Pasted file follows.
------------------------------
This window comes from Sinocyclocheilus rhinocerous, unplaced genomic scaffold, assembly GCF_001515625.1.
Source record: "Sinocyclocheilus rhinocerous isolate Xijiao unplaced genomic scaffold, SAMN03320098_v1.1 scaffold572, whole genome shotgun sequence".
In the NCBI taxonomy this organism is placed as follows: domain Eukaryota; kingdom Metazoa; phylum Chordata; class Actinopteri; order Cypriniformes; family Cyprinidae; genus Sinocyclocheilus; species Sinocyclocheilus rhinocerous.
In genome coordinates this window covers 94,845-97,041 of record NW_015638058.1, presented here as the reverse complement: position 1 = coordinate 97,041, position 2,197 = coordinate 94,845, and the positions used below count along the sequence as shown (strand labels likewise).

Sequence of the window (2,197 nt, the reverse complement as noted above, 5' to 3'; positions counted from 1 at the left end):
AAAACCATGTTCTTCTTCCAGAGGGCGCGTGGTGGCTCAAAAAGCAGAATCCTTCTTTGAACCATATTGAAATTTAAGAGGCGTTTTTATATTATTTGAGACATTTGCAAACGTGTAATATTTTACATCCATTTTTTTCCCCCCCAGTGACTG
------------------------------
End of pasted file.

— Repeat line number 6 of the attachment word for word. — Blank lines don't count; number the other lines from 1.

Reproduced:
AAAACCATGTTCTTCTTCCAGAGGGCGCGTGGTGGCTCAAAAAGCAGAATCCTTCTTTGAACCATATTGAAATTTAAGAGGCGTTTTTATATTATTTGAGACATTTGCAAACGTGTAATATTTTACATCCATTTTTTTCCCCCCCAGTGACTG